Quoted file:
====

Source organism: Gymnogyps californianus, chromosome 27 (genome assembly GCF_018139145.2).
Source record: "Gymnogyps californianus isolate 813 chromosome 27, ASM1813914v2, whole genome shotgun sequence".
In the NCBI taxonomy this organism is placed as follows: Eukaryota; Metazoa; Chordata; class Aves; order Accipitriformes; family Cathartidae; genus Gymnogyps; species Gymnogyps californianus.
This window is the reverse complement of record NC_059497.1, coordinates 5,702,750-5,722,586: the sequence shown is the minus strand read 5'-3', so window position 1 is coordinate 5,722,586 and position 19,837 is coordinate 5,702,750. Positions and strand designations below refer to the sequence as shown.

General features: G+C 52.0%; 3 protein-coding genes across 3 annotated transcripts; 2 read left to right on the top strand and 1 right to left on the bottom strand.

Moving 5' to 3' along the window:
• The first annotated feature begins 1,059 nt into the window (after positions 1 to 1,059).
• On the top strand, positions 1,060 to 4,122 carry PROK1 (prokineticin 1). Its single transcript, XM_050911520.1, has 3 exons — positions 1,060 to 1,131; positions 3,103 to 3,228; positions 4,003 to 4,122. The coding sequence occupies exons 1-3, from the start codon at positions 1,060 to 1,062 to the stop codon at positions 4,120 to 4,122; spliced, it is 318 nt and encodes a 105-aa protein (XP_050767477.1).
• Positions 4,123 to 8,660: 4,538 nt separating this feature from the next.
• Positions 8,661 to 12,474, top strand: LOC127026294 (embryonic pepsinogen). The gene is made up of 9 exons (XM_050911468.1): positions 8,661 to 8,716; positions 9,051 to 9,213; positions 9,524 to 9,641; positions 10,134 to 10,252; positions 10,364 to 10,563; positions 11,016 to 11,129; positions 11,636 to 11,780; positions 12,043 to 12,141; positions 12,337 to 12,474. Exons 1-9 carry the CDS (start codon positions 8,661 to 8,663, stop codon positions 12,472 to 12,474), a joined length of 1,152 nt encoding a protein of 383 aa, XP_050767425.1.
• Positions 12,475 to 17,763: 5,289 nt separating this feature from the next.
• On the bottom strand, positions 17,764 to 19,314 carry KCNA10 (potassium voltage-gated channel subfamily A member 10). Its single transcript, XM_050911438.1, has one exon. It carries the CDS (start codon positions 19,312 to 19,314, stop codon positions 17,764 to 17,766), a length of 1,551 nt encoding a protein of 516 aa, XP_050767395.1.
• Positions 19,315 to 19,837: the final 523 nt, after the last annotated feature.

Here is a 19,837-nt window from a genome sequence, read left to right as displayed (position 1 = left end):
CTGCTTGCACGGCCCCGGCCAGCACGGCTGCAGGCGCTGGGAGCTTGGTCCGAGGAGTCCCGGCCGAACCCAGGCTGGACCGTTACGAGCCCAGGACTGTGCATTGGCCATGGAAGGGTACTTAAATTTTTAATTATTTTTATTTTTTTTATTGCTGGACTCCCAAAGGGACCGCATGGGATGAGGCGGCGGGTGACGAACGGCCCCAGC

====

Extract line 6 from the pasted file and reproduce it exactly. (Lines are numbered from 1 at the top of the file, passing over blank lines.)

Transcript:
Moving 5' to 3' along the window: